Finance Minister Tito Mboweni delivered the much-anticipated budget speech this week. According to Minerals Council South Africa (MCSA) CEO Roger Baxter, this year’s budget speech one of the most difficult budget speeches Mboweni and his predecessors have had to grapple with in recent history.
In presenting a plan for stabilising government debt at 88.9% of Gross Domestic Product (GDP) in four years’ time, and stressing the importance of fiscal discipline, the Minerals Council believes that Mboweni has offered a glimmer of hope that South Africa can avert falling off the threatening fiscal cliff. “This budget statement is a positive signal on the path to competitiveness and growth under incredibly tough circumstances,” Baxter said.
He added that setting the fiscus on the right path is a first step, but there is a great deal that needs to be done if the ambitions of this budget are to be achieved. “The South African mining industry is ready and willing to work with government to turn to account South Africa’s mineral wealth in the ground, and in the skills and knowledge of the 450 000 miners that it employs.”
Managing Covid-19 and structural reform
“An illustration of the potentially transformative impact of a vibrant mining sector is the significant contribution it made to the recovery of royalty and corporate tax income owing to its resilience in managing the constraints of Covid-19, including a lockdown for some weeks.”
The Minister’s sentiments on the need for structural economic reform is welcomed, but more detail is required, in particular in relation to unlocking private sector investment in energy, rail and ports. The commitment of R791 billion expenditure on infrastructure is welcomed, but collaborative partnership between the government and private sector is key to unlocking these investments. The Minerals Council has regularly proposed much greater private sector involvement in the network industries, and the budget statement did recognise the importance of unlocking private sector investment in embedded or self-generation.
The Council knows of at least R20 billion worth of projects committed by mining companies, but these are currently delayed in administrative red tape. Encouragingly, the Council and Department of Mineral Resources and Energy (DMRE) are in discussions to unlock these projects. Collaborative work is also being done to unblock investment in self-generation projects, which are also delayed by the complexities in the approval processes. But, it is disappointing too that proposals for a flow-through share regime for exploration financing did not get a mention by the Finance Minister. We believe this is key to helping unlock much greater investment into greenfields exploration in South Africa.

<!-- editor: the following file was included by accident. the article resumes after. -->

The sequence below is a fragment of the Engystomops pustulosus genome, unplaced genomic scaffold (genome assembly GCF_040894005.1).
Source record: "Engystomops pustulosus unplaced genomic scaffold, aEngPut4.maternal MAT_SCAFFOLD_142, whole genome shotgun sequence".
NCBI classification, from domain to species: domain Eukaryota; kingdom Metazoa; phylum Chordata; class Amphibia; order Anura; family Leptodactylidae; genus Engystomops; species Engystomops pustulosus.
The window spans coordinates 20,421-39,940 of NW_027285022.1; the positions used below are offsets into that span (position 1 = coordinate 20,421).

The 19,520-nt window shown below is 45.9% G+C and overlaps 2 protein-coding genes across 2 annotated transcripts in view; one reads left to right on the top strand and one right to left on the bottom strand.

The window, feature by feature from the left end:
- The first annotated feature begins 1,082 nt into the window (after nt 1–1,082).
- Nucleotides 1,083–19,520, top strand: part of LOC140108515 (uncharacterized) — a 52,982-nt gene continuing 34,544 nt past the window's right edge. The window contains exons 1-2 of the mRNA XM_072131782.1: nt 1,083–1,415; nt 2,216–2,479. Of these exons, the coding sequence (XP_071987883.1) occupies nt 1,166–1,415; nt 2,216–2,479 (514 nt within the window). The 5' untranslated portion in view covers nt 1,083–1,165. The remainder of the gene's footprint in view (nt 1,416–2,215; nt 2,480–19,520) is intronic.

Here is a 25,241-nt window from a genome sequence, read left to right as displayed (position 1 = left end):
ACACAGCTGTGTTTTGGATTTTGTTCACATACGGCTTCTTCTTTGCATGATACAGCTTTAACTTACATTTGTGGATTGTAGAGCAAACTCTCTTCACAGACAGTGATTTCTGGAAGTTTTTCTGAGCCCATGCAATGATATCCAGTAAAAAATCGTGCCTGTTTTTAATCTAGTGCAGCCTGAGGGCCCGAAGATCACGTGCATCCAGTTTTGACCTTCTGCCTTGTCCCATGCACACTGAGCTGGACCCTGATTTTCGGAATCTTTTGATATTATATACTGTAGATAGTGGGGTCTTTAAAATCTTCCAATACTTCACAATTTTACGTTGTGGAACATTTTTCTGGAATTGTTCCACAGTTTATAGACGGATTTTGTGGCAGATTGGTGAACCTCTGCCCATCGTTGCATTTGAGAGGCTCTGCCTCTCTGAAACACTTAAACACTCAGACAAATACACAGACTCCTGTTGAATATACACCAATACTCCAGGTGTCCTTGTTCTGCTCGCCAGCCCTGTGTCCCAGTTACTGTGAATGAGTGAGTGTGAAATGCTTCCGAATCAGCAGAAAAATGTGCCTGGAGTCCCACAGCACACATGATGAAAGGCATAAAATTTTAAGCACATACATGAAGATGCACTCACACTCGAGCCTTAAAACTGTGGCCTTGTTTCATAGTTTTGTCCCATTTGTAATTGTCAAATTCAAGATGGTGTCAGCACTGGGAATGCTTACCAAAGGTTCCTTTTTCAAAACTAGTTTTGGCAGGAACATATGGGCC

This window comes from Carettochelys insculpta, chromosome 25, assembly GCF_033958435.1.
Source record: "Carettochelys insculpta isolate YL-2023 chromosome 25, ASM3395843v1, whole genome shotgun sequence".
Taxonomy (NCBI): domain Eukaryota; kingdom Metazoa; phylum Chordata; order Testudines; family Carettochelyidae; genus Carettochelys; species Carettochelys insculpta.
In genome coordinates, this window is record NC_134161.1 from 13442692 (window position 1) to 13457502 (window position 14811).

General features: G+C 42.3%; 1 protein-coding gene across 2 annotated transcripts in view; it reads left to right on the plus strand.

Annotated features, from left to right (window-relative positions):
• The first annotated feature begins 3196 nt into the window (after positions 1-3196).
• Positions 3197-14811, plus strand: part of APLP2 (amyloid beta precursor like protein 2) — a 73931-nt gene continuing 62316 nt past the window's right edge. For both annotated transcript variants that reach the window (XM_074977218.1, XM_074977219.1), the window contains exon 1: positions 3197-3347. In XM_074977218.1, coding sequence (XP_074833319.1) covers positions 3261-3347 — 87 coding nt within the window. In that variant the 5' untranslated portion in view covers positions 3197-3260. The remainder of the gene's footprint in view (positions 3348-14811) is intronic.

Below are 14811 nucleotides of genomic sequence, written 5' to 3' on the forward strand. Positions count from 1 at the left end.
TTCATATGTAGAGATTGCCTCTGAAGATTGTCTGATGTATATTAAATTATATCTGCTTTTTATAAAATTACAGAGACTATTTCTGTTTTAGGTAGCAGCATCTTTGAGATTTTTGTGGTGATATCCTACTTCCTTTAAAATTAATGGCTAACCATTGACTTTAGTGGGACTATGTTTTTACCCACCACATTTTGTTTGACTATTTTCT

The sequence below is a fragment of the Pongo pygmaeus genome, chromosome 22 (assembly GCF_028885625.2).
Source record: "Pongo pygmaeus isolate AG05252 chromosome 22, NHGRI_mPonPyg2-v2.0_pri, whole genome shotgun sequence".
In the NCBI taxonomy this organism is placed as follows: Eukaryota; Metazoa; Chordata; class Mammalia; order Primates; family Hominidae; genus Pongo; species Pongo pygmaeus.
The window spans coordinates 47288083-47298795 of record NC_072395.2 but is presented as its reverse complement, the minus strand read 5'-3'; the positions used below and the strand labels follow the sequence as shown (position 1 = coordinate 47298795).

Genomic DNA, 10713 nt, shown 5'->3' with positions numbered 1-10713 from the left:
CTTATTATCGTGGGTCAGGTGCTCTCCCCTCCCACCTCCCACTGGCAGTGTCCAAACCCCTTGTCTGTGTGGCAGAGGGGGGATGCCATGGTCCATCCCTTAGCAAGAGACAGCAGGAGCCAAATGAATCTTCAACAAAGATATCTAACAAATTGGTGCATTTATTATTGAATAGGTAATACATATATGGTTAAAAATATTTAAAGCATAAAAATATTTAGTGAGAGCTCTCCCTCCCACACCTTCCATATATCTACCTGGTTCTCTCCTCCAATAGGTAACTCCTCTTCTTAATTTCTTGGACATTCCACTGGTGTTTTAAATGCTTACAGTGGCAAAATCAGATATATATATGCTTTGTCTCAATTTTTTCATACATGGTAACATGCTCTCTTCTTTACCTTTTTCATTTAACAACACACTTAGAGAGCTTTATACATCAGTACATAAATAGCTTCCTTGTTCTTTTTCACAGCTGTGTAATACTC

The Minister’s pro-growth signals were refreshing and in line with what the Minerals Council had been advocating for some time. The reduction of the corporate tax rate, to 27% was one step towards bringing South Africa’s company tax regime closer to international norms. Raising the personal tax threshold by somewhat more than the inflation rate is also a positive step, in keeping the cost of human capital competitive.
There are simultaneously strong signals that policing of corporate and public tax compliance will be strengthened. The recommitment to zero-based budgeting, too, is welcomed. Further, the Minerals Council welcomes the commitment that the SA Revenue Service is to take steps to restore the institution’s specialised audit and investigative skills that were dismembered in the Zuma era. We also welcome the strengthened focus on the abuse of transfer pricing, tax base erosion and tax crime. Also to be welcomed is the government’s commitment to address the ambiguity around issues related to carbon capture and budgeting in respect of the carbon tax which is likely to impact on the industry’s competitiveness.
The Minerals Council recognises that economic inclusion is a fundamental cornerstone of social cohesion and trust. Nonetheless, Minister Mboweni’s ambitious fiscal plans rest unambiguously on government’s ability to resist union pressures of the public service wage bill, and similarly on the poorly performing state-owned enterprises that regularly require bailouts. These risks are not new and with a growing economy over the next number of years, there is a higher probability of managing the risks.
In conclusion, Baxter noted: “Mining is a labour-intensive sector and has huge investment, inclusive growth and employment spin-offs for the economy. The health and safety of our workforce and the communities around mines are therefore of paramount importance. The urgency of a roll out of a vaccine programme for mineworkers and mining communities cannot be over-emphasised. A delay of access to vaccines sourced by government into the third quarter will put the workforce at risk and further delay recovery to full production, and we urge expeditious attention be given to the procurement and rollout of an effective vaccine programme. Again, in this regard, the mining industry has offered government is firm support.”